The former Director of Admissions at Harvard Business School Dee Leopold would famously tell interviewees that admitting a class of MBA students is similar to building a salad. Each student is meant to add a certain flavor to the overall mix. For investment bankers, it is economic intuition and modeling skills for the finance classes. For consultants, it is the marketing and strategy frameworks for those classes. But what is the flavor that we military veterans are meant to add?
As military veterans seek to achieve the benefits of an elite business school – higher paying jobs, vibrant personal networks, a world-class education – this is an important question to ask. Schools like Harvard Business School, Stanford GSB, Chicago Booth, and Wharton, look for students who will bring voice to certain perspectives in the classroom. When you write your essay, it is important to convey a narrative that gives the admissions committee confidence in your ability to play the role that they have envisioned for you. So what do they look for in vets?
Unlike your peers, who at most have indirectly supervised a couple other consultants on a client site, military veterans have an incredible wealth of leadership experiences. Veterans lead many times more people, in diverse organizations, in some of the highest-stress environments in the world. As you write your application, your resume should shout your leadership experience from the rooftops.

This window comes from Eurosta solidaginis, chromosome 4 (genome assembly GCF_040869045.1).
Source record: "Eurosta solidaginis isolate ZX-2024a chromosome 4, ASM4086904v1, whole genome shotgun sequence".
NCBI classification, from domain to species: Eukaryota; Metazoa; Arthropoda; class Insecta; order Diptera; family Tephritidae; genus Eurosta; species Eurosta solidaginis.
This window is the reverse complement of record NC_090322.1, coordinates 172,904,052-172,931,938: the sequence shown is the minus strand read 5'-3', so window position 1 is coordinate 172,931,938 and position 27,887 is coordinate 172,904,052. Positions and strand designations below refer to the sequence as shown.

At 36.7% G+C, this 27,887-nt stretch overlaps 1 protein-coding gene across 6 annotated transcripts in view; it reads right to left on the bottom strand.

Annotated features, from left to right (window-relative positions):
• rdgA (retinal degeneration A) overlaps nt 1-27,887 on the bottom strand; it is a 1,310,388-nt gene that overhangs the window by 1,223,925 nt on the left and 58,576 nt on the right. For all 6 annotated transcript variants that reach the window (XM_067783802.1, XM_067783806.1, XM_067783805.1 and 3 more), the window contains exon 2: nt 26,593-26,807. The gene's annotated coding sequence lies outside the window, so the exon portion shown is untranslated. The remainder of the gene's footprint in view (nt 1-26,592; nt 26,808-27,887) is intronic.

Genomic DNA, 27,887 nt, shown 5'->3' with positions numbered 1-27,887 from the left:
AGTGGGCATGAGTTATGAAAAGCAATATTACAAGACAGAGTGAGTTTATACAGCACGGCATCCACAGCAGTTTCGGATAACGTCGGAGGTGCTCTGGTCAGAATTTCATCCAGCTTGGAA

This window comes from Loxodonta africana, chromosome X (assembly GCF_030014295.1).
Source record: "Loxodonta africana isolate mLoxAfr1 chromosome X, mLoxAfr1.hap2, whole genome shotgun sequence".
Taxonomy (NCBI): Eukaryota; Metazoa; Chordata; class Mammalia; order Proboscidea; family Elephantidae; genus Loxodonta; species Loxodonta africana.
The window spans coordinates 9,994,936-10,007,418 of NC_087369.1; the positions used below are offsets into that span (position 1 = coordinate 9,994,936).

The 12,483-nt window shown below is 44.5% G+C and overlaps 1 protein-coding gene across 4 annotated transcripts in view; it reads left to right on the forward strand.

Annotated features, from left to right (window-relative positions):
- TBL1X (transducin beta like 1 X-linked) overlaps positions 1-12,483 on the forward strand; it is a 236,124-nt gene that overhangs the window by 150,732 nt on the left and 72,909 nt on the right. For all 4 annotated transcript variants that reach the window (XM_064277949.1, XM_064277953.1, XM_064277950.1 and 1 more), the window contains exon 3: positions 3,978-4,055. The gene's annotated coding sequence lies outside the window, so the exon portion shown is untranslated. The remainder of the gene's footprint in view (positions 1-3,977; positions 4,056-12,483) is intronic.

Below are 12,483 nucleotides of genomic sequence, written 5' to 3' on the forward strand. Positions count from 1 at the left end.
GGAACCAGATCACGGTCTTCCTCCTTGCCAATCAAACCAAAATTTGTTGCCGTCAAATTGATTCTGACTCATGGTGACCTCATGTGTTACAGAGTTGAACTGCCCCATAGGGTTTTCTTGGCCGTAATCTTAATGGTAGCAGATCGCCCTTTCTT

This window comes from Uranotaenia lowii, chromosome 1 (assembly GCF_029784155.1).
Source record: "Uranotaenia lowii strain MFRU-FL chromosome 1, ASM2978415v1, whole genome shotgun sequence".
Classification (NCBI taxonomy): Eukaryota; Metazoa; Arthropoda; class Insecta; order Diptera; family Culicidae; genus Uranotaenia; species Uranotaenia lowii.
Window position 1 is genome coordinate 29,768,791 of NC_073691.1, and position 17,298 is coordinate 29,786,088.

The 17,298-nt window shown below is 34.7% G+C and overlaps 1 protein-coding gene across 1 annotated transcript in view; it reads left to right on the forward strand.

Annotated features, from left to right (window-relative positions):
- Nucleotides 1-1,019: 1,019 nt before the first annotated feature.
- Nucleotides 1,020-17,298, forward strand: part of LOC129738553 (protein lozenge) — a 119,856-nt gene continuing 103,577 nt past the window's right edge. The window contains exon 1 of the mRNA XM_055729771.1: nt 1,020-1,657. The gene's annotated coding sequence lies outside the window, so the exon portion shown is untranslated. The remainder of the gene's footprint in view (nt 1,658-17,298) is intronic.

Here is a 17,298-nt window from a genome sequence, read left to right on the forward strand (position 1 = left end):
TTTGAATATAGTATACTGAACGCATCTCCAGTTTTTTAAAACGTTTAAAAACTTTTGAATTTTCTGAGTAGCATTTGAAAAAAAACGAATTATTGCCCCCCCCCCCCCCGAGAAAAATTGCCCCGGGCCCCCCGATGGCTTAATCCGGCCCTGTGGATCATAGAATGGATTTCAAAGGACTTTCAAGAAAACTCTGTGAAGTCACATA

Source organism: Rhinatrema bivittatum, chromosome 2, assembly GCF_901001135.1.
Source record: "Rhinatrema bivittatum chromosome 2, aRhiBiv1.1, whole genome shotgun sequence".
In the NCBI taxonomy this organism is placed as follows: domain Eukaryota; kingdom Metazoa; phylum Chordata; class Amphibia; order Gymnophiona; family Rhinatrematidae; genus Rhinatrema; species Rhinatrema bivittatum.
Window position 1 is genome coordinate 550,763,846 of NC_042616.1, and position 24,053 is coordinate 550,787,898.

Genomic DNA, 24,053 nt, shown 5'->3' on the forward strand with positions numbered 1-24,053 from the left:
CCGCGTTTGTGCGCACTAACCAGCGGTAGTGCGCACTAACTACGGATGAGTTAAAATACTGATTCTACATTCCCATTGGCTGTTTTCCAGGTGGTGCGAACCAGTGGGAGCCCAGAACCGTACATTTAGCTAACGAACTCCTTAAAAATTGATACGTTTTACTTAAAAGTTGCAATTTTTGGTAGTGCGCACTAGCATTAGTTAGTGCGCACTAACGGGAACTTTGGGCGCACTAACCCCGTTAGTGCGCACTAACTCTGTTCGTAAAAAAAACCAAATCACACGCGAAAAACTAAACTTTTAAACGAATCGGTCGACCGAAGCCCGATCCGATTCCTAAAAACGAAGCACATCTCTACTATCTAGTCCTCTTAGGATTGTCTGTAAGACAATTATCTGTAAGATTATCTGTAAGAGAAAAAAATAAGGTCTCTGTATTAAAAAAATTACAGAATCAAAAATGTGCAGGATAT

Many students at elite schools like Harvard Business School, Stanford Graduate School of Business, Chicago Booth, and Wharton come from elite private universities and have generally spent their entire working careers working with those who have done the same. Very few will interact at length with anyone who has not gone to college. In contrast, the military is an incredible melting pot of class. Officers from Dartmouth, UVA, and Notre Dame work side by side with those who dream of completing a degree online from Central Texas University, University of Phoenix, or University of Maryland University College. This experience often gives Veterans higher Emotional Quotients and the “common touch” needed to interact with people who are very different from themselves. That’s a valuable part of diversity that would likely be nowhere else in evidence at prestigious MBA campuses.
Start-ups are “in”, but the fact of the matter is that it is always easier to go from a big company to a smaller one. Ex-military service members excel at big companies like Exxon, General Electric, and Eli Lilly, because they how to navigate large organizations. After all, with 3.1 million service members, there is no bigger American employer than the US Military. The ability to navigate complex power dynamics, advance causes through bureaucracies, and motivate subordinates are all topics that will be central to your MBA leadership classes, giving Vets a lot to contribute in them.
One of the key issues students grapple with in business school is how to lead global teams that cross different time zones, work styles, functions, and cultures. While pretty much everyone in business school has traveled to other countries, few have substantial work experience in more than one country. Here again, military members often have an advantage, and can speak to the practical complexities that come with such work.
When it comes to classes that involve government or foreign policy, often the rest of the class will instinctively turn to hear the perspectives of its Veterans. In addition to having the credibility that comes from wearing the uniform of your country, military leaders are trained early to have a global perspective – to look for geopolitical crises may arise and train to meet those challenges. Many other classmates on the other hand have spent little time thinking about issues outside their teams, firms, or industries.